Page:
We left the Great Stupa and followed the narrow country roads to Maldon and stoped at the first beautiful historical building we came to.  The Maldon Railway Station.  Well it wasn’t so much beautiful as pretty - a quaint building with ornate ironwork and arched windows.  There didn’t appear to be much around it other than a couple of small miners cottages with the cutest picket fences and iron-laced verandas. Then I spied the shot tower in the distance.  A tall round brick chimney sitting in the middle of diggings mound. “We must go there,” I declare. We leave the car and hike through the old mining diggings to ogle at the enormous 30metre stack, all that is left of the Beehive Gold Mine (est. 1862).   It once stood at 32meters but lost 2 meters in a lightning strike in 1923.  Just below the Beehive is the vintage machinery museum Big M wants to visit. It’s closed.  There doesn’t appear to much else to see in Maldon and we are about to retrack to the car and leave when Big M suggest we go to wander back to the car a different route. 
Turning the corner, we stumble upon the township of Maldon and I just about wet myself with absolute excitement.  Maldon is every description of gorgeous!  Wherever we look, we see living history right down to the vintage and veteran cars that drive through the streets.   Many hours later we drag ourselves reluctantly away from this picturesque town and head for Castlemaine.  This town is on our ‘one day’ list for one thing – petrol bowsers.
And Big M is in total heaven.  We spend hours wandering around one of the best antique/junk shops we’ve ever been in, actually we spend hours in one section of the shop, looking at every bowser, oil can and garage memorabilia conceivable – thousands of items.  For anyone who collects anything to do with cars and garages....this is their nirvana.   
It’s late by time we reach Daylesford, only  75kms from where we started this morning and we’ve still  319 kms to where we plan to be tonight – Portland.  On the banks of Lake Daylesford, we grab a quick lunch in the company of a beautiful black swan who has a craving for fish&chips on the banks of Lake Daylesford then head into the setting sun, bypassing Ballarat (on the new list) and watch the countryside go from goldfields and ironbark to endless fields  of golden wheat and rolled bales.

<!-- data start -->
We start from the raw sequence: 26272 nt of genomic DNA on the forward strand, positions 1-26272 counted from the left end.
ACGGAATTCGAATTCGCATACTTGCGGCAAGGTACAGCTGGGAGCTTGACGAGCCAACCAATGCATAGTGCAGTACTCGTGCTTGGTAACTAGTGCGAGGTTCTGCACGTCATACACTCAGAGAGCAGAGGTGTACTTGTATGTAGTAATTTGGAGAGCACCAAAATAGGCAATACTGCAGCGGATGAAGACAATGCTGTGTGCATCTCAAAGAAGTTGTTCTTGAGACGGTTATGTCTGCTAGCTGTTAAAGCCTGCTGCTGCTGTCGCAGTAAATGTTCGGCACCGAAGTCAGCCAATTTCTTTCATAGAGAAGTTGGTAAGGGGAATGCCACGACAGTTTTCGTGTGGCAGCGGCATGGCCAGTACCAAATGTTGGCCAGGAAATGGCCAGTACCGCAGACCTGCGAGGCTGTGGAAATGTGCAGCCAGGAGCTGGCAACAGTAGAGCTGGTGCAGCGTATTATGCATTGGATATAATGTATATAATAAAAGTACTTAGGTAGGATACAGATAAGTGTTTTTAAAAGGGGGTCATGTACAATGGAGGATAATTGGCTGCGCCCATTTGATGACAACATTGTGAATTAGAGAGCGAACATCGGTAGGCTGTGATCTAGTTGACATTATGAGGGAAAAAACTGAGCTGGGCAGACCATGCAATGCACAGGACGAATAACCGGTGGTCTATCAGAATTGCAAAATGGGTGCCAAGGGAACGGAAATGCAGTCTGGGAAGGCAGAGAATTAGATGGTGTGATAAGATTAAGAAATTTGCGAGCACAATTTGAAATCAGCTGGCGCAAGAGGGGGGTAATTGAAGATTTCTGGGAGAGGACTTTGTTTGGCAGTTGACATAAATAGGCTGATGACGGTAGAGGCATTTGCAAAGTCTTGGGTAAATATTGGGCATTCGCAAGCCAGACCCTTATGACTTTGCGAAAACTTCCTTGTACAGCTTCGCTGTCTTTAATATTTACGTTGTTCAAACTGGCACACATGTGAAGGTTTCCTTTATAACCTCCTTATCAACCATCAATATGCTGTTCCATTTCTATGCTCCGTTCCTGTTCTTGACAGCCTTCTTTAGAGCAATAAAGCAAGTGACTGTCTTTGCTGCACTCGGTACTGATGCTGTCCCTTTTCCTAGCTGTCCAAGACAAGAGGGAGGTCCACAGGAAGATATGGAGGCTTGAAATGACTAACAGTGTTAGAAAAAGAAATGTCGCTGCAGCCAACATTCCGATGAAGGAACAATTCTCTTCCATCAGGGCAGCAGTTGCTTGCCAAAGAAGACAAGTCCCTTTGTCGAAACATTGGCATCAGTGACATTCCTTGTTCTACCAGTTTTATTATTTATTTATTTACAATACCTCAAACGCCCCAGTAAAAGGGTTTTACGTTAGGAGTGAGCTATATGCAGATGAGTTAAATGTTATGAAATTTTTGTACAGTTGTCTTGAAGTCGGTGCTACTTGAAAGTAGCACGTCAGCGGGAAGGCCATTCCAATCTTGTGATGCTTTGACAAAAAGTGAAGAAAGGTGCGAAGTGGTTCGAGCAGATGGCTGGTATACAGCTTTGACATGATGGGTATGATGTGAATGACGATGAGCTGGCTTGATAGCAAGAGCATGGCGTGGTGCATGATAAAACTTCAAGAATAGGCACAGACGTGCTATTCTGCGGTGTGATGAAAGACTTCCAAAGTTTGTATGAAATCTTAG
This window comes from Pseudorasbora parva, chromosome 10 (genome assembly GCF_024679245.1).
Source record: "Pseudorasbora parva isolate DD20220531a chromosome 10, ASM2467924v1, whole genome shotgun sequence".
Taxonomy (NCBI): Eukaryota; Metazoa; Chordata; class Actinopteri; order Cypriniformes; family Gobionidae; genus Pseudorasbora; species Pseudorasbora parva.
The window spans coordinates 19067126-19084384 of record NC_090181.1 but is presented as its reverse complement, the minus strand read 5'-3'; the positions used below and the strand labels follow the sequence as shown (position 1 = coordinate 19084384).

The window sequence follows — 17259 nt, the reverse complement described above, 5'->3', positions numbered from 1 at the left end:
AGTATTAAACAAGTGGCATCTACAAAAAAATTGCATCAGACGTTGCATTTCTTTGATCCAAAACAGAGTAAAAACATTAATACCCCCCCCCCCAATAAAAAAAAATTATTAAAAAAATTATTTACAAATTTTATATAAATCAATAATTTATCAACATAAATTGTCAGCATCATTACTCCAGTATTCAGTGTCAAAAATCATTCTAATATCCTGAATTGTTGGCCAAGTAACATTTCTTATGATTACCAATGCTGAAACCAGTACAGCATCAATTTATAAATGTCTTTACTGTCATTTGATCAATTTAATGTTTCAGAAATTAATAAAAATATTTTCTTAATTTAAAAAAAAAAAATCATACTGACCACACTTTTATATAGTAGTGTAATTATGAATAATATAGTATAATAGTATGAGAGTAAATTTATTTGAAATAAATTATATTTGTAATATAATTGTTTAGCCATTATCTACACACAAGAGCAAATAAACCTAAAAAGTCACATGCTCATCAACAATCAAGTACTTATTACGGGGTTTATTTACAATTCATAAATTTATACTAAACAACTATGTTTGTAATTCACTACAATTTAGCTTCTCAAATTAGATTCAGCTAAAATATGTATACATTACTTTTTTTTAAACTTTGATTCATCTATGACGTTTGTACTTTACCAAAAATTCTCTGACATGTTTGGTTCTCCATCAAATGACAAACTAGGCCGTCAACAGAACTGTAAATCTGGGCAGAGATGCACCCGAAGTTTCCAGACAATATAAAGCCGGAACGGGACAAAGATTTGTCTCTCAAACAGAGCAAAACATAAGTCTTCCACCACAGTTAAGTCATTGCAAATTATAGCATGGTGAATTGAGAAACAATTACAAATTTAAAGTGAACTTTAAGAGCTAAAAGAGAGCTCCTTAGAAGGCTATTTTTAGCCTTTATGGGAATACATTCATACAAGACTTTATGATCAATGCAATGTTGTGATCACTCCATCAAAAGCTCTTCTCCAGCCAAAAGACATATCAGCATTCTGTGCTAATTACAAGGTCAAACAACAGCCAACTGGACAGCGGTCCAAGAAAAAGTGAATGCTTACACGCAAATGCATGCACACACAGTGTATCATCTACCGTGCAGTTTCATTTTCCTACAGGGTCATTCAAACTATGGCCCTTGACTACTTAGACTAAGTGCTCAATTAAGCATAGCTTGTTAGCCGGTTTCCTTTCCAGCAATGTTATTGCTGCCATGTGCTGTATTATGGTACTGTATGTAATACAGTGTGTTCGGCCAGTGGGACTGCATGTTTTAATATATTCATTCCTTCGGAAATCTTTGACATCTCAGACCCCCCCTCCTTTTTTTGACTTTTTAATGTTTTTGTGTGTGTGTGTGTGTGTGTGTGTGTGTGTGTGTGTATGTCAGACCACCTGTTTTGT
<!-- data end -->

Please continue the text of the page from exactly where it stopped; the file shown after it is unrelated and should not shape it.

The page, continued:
At Streatham we discover a town that has risen from the ashes of a 1977 fire that practically wiped it out and in Dunkeld we see the cutest little school with a teacher  you wouldn’t have wanted to cross (if you’d been a student back yonder).  According to the sign near the front gate, this teacher would hang a sign declaring your naughtiness around your neck and parade you around the town.  As the day draws to an end the days dawning in the goldfields ends with a spectacular sunset over the bay of Portland in Victorias golden south west.

Thursday, 27 December 2012

Dreaming of Gaudi....

The town of Benalla sits on my ‘one day’ list solely for its railway station.  Really, I don’t have a thing for railway stations, despite the numerous references I make to them. No more an interest than I do for churches or town halls, although, I’m very partial to churches. This station is of interest because my great, great, great grandfather, Thomas Julian was the builder of the Benalla Railway Station in 1873 and I had read it was of such grandeur, in its heyday it rivalled the beautiful station at Albury.   Ok, yes I admit I have visited and ogled at the Albury Railway Station... a number of times. OK, ok, every time I visit Albury, which is regularly, and yes, I have been known to tell and encourage others to visit the Albury station – Well it’s a beautiful building! Anyway......

Big M and I made the station our first stop and I admit I was excited to see this building.  Not only did Thomas Julian build it, but he also owned the pug mill that built the bricks for it so I was feeling a tad proud of what my ancestor had done.  As we drove up to it, I was a bit shocked to find it little more than an unimpressive single storey, red brick building with a touch of white trim. No ornate iron lace, no fancy tessellated foyer or decorative rose ceilings with chain chandelier lights, no pretty fretwork awnings. Compared with the stations we had recently seen, I would say this was quite an ugly duckling.  It wasn’t even a pretty orange colour.
Despite the disappointment I was feeling, we decided to call into the Information Centre and see what we could find on the station.  My sunken bottom lip didn’t last for long as I was taken into the museum part of the centre and shown two beautiful paintings of the station.  It turns out the station originally had been a stunning piece of architecture; double storeyed with grand dining rooms and waiting rooms, enormous fire places and all the trimmings, then in the 1980's the top storey was removed and all the grandeur stripped. “One of the sillier development decisions ever made” the woman told me sadly.  I perked up, please to know that my ancestor hadn’t been the one to leave an eyesore to Benalla.